Zaveck’s low profile domestically means he requires a bit more of an introduction. He was the first man to knock out Isaac Hlatshwayo, a former top-10 welter, and he owns a win over Rafal Jackiewicz, the current #6 welterweight according to Ring. He also owns a loss to Jackiewicz, but few believe that was a just decision by the judges. There’s no evidence whatsever that Zaveck’s title strap has anything to do with him getting this fight. The writer who alleged that hasn’t interviewed anyone in charge at HBO in a long time to get their point of view in his stories, and HBO, by the way, had earlier turned down Zaveck as a Berto opponent when Zaveck had a belt. Either belts get you fights on HBO or they don’t. There’s no reason to assume that HBO wasn’t interested in Zaveck last year specifically because Zaveck-Berto would have been a “unification” fight; HBO airs unification fights when it cares about the fights. Zaveck is probably a more palatable opponent to HBO for Berto now because they tend to approve opponents they view as “lesser” to a fighter whose stock isn’t as high — the way Berto’s stock has dropped coming off his Ortiz loss. That’s just me guessing, though. I don’t have any evidence. Not the kind of thing I’d say “make no doubt about it” about.

As it happens, Zaveck is as good an opponent as Berto has faced, not “lesser” to any advanced degree than Ortiz. In solidarity with Jon Finkel, I’ll do this Dungeons & Dragons-style, even if Finkel was a Magic: The Gathering champion more than a D&D guy. Zaveck’s character class is “Stand-Up European.” Taking middleweight Arthur Abraham as a recent example of that character class, Zaveck, compared to Abraham, is -2 on defense; -3 on power; +1 on speed; +4 on activity level; +1 on versatility; and +2 on stamina/mental focus. He’s not going to wow you with his quickness or knockouts, but he’s got some of both; he’s not going to impress you tremendously with his defense, but he’s got that high guard and keeps his head moving; and he’s not a volume puncher, but he can put his shots together pretty well and doesn’t stand around and wait like some Euros.

Yet Zaveck has not faced anyone remotely like Berto. Berto does have gifts. He’s faster and hits harder than the two best opponents of Zaveck’s career by a country mile. Yet Berto was a bit of a disaster in his last fight, and not just because Ortiz was so determined, so driven. Berto’s jab, which I remember once being a decent weapon long ago, has degenerated into a full-blown laughingstock. His vulnerability to inside fighting, long a liability, has become a full-on handicap. And his stamina reserve was on empty by the middle rounds of the Ortiz war.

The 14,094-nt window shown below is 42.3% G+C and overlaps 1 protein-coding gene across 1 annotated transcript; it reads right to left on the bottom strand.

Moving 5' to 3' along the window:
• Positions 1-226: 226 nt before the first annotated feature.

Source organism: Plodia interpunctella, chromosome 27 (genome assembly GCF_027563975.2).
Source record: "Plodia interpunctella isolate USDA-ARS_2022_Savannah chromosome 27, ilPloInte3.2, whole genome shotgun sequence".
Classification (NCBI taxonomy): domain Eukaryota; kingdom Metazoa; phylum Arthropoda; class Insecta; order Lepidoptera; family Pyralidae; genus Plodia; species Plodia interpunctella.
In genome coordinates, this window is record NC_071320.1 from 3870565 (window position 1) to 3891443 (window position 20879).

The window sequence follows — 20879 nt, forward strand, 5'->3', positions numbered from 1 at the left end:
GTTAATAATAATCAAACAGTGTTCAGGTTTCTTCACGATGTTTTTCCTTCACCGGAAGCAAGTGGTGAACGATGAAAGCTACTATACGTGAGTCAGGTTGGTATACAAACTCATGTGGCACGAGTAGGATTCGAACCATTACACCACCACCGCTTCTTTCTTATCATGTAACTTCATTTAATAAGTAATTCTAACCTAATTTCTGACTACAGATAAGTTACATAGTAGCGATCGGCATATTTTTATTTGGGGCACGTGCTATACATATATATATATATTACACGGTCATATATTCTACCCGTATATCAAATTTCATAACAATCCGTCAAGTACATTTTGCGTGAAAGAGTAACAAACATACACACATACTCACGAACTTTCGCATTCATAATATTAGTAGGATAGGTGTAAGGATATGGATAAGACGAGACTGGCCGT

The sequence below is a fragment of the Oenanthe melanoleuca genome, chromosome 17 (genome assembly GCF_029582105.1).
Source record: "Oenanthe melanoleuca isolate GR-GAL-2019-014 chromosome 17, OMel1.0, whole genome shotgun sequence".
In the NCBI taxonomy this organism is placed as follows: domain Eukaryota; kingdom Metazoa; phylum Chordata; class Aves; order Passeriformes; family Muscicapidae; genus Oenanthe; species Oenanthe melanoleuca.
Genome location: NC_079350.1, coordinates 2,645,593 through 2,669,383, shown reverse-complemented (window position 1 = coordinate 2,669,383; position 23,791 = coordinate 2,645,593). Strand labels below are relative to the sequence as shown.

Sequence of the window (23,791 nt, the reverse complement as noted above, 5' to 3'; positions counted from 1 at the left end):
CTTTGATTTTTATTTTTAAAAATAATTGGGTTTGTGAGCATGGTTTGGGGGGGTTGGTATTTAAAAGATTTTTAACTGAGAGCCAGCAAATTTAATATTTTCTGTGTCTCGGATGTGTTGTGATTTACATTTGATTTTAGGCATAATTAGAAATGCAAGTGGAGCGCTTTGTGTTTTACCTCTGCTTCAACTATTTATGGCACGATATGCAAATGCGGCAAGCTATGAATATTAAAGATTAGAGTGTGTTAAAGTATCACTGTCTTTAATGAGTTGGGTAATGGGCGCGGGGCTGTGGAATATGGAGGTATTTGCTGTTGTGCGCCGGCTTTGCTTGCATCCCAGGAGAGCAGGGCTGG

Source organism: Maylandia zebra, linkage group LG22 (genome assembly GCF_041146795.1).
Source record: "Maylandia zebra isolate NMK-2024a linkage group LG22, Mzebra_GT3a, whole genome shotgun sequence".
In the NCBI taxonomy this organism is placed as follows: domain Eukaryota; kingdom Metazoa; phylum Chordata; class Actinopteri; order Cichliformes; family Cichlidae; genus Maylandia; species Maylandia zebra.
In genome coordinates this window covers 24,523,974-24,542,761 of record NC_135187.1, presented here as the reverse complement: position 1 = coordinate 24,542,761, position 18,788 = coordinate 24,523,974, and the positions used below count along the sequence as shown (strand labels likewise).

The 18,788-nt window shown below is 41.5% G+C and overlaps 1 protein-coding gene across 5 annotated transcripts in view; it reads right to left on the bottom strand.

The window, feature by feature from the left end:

Berto, too, has been in against the better competition. Ortiz and Luis Collazo are greater than Hlatshwayo and Jackiewicz; beyond that, Zaveck doesn’t have anyone comparable even to an undersized Juan Urango, a faded Carlos Quintana or the much-decried Freddy Hernandez. Berto promises improvements from the Ortiz collapse. He says he had an off night against Ortiz. He says Conte has helped him deal with a subsequent diagnosis of anemia. He says Conte has kept him from overtraining. No word on whether another element of Berto’s disastrous night against Ortiz — about eight different people shouting non sequiturs over each other in his corner — will be resolved.

It’s not an easy call, this one. Zaveck can get inside against Berto, where the American’s a sitting duck, and he has better punching technique to make up for being slower. Zaveck can probably outwork him, too, even if he probably won’t knock him out. The Slovenian sounds super confident, too. In the other direction, Berto can punch around and under Zaveck’s high guard. Zaveck hasn’t, apparently, been down as a pro, but I don’t know if he could say that if he had been punched by someone with Berto’s power. I’m not very confident in this prediction, to say the least, but I’ll take Berto by late knockout.

About Tim Starks

Tim is the founder of The Queensberry Rules and co-founder of The Transnational Boxing Rankings Board ( He lives in Washington, D.C. He has written for the Guardian, Economist, New Republic, Chicago Tribune and more.